Over Communicate. Make sure you over communicate. Regardless of whether it is a meeting, phone call or email – communicate daily or once every two days keeping them abreast of development that may impact them. Make sure other staff i.e. sales, marketing, etc are over communicating what they are doing. Ensure regular meetings – Put them in the diary and stick to it! – via Skype or Hang outs. Ensure others do the same.
Share. Use Facebook for Business, Sharepoint or a staff newsletter, etc. to share pictures, stories, etc. with the wider team. Tell stories! Easy to say, very hard to maintain the discipline to do … but worth it. Constantly ask for remote leaders’ input into ideas or decision – regardless whether it is required or not. Keep them included.
Agree Boundaries. Delegate the decision making – Trust! Clearly articulate boundaries and let the remote manager make the decisions. Don’t get caught up in the daily decision making for each remote site. Set the strategy, agree of the execution and the KPIs (or milestones) and let them get on with it. Being involved in what colour the new t-shits are or the amount of photocopy paper you buy in Birmingham is just stupid. Additionally, agree on times and days – make sure you and the team members are afforded that appropriate rest time. Keep weekends for the family.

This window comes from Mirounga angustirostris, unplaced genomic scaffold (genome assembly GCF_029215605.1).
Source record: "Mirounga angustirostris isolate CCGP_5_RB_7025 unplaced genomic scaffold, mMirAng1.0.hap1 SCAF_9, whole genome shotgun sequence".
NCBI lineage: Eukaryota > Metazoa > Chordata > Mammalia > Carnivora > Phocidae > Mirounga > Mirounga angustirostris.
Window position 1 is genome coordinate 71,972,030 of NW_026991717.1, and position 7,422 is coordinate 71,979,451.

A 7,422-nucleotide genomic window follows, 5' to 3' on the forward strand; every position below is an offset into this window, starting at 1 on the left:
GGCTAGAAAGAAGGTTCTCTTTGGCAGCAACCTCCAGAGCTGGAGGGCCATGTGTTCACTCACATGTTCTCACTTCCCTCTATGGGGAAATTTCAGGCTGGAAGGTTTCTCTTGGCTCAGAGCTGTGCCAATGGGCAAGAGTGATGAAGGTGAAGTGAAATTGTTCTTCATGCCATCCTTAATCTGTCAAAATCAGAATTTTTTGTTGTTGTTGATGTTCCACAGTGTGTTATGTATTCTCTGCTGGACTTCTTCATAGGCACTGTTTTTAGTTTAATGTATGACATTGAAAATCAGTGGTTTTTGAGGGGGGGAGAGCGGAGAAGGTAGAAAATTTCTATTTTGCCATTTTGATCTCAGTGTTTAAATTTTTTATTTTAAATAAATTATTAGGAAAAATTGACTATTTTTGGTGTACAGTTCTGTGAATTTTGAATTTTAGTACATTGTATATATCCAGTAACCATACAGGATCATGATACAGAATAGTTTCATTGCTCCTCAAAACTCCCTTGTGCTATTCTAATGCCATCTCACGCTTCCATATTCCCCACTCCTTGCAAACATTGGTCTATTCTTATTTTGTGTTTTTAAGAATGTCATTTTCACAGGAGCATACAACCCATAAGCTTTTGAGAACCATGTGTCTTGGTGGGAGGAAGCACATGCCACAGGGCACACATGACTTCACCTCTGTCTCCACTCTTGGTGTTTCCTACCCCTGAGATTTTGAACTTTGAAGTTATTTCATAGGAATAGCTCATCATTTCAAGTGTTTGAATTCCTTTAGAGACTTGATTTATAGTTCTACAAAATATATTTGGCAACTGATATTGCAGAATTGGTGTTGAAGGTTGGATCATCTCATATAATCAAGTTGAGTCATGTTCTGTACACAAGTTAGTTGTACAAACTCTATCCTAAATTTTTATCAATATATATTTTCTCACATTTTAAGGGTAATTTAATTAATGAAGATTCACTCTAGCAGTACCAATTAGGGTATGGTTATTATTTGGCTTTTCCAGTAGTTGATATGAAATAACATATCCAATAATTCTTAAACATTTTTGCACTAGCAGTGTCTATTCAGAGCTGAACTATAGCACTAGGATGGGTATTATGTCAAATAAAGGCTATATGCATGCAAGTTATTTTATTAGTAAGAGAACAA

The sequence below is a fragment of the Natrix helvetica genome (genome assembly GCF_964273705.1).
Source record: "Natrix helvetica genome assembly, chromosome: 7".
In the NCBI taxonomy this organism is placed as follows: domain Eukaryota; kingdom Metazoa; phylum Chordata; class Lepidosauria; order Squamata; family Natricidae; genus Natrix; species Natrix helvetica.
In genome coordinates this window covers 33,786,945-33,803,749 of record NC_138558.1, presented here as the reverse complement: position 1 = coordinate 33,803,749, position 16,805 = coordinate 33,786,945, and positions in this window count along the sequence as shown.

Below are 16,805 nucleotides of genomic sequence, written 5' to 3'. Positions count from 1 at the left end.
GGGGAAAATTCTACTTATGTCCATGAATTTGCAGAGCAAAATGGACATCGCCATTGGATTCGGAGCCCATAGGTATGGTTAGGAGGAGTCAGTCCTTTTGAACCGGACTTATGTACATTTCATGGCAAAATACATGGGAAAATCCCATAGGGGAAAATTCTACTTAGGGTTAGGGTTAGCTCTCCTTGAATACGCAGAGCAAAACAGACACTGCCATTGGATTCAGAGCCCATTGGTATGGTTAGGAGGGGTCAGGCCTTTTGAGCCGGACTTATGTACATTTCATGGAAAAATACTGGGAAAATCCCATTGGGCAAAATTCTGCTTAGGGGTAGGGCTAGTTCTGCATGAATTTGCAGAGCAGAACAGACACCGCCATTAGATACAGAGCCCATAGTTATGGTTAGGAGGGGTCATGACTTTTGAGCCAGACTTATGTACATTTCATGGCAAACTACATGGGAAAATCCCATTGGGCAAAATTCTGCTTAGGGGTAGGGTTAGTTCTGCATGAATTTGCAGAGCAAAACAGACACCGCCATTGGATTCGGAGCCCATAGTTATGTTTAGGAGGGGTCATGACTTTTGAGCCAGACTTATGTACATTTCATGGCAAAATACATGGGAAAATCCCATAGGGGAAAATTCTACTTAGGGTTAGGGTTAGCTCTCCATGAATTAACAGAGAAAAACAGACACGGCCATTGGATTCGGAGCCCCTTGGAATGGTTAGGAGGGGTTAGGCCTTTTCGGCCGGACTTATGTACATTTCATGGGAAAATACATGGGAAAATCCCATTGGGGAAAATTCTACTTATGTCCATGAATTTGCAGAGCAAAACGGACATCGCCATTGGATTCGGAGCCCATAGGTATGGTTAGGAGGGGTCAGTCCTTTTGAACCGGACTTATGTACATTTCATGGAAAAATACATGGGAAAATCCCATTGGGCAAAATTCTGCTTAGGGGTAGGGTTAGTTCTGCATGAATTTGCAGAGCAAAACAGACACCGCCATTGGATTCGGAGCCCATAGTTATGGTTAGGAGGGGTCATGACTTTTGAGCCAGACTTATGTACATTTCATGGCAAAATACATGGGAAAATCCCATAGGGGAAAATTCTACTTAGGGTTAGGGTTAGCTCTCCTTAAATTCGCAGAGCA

Lastly, Be Hungry to Understand. Watch, listen and observe. Like a good recon soldier – observe to learn, learn to understand before acting. Understand cultural values and practices, how business is done in their region, what the customs are and how the customers transact. Religious and public holidays. Trying to measure and manage by our (NZ) business and employment values and practices could cause much frustration and damage. Engage with your team members – ask their advice. Ask them to be your teacher, Ask Ask Ask. It is always a great conversation to ask the ‘how’ and ‘why’ questions and let them tell you – and resist comparing their country to NZ or worse, telling them why NZ is better.